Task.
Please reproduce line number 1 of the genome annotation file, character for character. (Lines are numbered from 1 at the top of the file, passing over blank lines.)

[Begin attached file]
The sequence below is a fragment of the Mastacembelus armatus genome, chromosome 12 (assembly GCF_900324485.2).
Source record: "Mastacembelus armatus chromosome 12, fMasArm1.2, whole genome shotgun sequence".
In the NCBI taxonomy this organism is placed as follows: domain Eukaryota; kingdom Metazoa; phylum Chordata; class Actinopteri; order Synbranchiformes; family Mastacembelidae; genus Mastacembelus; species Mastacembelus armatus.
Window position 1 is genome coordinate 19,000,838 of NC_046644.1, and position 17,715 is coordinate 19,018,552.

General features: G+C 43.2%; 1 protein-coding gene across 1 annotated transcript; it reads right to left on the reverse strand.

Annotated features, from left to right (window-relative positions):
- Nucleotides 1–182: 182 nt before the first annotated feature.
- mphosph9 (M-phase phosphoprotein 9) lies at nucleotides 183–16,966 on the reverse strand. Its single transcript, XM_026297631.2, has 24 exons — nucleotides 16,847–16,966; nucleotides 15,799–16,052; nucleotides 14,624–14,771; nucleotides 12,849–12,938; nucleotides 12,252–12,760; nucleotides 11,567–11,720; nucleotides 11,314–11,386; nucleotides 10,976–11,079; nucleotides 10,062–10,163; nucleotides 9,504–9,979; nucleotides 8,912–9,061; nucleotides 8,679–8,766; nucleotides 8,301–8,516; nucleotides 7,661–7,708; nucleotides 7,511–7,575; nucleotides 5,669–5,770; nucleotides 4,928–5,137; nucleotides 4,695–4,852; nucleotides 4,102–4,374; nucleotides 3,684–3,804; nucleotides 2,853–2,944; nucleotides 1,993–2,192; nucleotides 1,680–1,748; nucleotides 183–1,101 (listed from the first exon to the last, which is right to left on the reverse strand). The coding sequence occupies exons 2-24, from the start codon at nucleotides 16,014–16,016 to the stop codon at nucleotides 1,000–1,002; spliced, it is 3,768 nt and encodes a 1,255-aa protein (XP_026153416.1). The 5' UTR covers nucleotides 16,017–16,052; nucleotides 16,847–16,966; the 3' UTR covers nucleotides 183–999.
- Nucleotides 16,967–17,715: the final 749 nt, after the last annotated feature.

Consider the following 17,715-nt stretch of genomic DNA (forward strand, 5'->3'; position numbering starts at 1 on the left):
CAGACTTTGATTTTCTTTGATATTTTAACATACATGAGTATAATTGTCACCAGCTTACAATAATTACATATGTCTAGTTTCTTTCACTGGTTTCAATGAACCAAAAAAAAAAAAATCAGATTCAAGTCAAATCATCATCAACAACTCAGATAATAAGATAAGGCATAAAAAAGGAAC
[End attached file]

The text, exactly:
The sequence below is a fragment of the Mastacembelus armatus genome, chromosome 12 (assembly GCF_900324485.2).